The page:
Feb 16, 2021
Diego is an Italian photographer who finds purpose in photography and uses the medium to challenge his vision of reality. In his series 'Off the Mark', Diego invites us to go beyond the elements depicted in each image to explore new collective and individual meanings that refer to the evocative power of photography. In this way, these beautifully composed B&W images represent an introspective journey for the photographer and the observer alike.
am - First of all thank you very much for your contribution to our project. Can you please introduce yourself for us?
DB - Thank you for having me. My name is Diego Brambilla. I was born in Italy, where I studied sociology and then film direction. I worked as a video editor and graphic designer. But it's only some years later when I decided to study photography, changing my career. I moved to London, where I did my studies at the London College of Communication. A few years later I moved to Zürich, and here I am.
am - How did you start in photography?
DB - I started as a video editor, but at some point I felt that the whole process of making videos was too intricate and complex. So I moved towards photography, which was more straightforward and more suitable for me.
am - What does photography mean to you?
DB - Photography means several things at different levels. Personally, it has a healing power, pushing me outdoors and giving me purpose. Artistically, it represents a way to challenge my vision of reality.
am - What is 'Off the Mark' about?
DB - 'Off the Mark' means literally 'A long way from an intended target'. There is a kind of distance between the subjects of the pictures and what they suggest. While they depict natural matter, their shapes and geometries refer to something beyond; an inward journey, which is as much odd and mysterious as unusual and ironic.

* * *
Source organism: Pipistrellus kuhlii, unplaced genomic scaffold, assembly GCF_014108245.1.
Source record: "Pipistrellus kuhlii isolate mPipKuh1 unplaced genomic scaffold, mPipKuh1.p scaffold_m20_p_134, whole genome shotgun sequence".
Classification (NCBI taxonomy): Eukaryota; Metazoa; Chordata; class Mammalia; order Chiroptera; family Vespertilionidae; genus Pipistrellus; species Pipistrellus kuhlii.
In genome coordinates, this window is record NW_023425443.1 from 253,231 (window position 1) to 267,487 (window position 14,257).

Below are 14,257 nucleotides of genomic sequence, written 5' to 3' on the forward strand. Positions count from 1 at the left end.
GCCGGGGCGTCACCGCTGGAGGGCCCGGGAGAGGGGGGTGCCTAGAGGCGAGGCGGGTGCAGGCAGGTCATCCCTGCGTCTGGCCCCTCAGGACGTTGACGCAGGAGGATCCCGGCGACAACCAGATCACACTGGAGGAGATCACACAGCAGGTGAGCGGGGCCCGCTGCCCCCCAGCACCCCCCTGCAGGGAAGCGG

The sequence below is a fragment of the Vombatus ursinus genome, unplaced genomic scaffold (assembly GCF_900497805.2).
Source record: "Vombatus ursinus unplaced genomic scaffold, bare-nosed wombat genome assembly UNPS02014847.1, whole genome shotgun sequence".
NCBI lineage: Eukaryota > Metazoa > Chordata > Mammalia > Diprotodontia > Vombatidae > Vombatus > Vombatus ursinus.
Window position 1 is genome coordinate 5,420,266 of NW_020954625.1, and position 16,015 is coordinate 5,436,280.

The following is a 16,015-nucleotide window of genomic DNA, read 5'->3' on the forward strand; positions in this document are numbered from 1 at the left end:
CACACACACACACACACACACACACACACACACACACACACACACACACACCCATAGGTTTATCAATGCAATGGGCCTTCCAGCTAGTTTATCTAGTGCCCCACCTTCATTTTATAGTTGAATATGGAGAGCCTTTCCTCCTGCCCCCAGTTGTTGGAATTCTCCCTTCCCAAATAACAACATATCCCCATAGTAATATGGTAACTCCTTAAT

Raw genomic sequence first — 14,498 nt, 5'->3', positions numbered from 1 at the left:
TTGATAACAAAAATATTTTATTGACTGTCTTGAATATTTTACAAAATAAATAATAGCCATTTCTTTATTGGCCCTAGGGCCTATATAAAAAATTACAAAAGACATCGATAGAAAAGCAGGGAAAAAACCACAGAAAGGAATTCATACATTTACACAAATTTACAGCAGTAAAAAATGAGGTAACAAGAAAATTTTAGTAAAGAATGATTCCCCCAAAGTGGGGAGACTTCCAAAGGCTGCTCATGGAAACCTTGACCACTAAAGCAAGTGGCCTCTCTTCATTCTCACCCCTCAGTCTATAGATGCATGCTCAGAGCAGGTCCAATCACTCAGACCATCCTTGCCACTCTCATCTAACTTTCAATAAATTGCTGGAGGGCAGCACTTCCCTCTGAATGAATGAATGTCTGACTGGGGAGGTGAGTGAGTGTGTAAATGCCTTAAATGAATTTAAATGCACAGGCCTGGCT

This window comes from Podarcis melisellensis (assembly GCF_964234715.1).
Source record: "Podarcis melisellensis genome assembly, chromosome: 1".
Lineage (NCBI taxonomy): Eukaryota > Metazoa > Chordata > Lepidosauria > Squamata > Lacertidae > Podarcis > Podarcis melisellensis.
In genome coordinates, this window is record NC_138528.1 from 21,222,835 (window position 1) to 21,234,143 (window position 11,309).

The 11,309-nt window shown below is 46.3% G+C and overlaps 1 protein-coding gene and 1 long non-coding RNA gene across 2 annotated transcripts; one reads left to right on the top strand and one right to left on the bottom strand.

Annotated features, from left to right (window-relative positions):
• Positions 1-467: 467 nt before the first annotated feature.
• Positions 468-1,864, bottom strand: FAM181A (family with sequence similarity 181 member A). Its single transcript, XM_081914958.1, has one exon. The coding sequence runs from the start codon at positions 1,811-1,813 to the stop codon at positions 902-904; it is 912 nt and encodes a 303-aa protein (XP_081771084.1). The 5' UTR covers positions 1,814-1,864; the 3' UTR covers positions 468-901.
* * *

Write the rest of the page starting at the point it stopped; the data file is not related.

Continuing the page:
am - Who are your favourite photographers / artists?
DB - Difficult to say because it's a long list and tends to change with time. Lately, I rediscovered the work of Luigi Ghirri, who I consider a great photographer; I'm also a fan of Onorato and Krebs. Still generally, I'm more interested in the scene of contemporary artists, such as Yorgos Yatromanolakis, Fabio Barile, Drew Nikonowicz.
am - What is your favourite movie?
DB - I tend to be quite eclectic in terms of movies. I would cite for sure 'Seven Samurai', 'Reservoir's dogs', 'Brazil', 'No Country For Old Men', 'Oldboy', 'Moon'.
am - What is your favourite photo book?
DB - I don't know which is my favorite one; there are so many great photo books out there. I can cite one I'd like to buy, 'The splitting of the chrysalis' by Yatromanolakis Yorgos.
am - Thank you very much for your time and your contribution to analog magazine.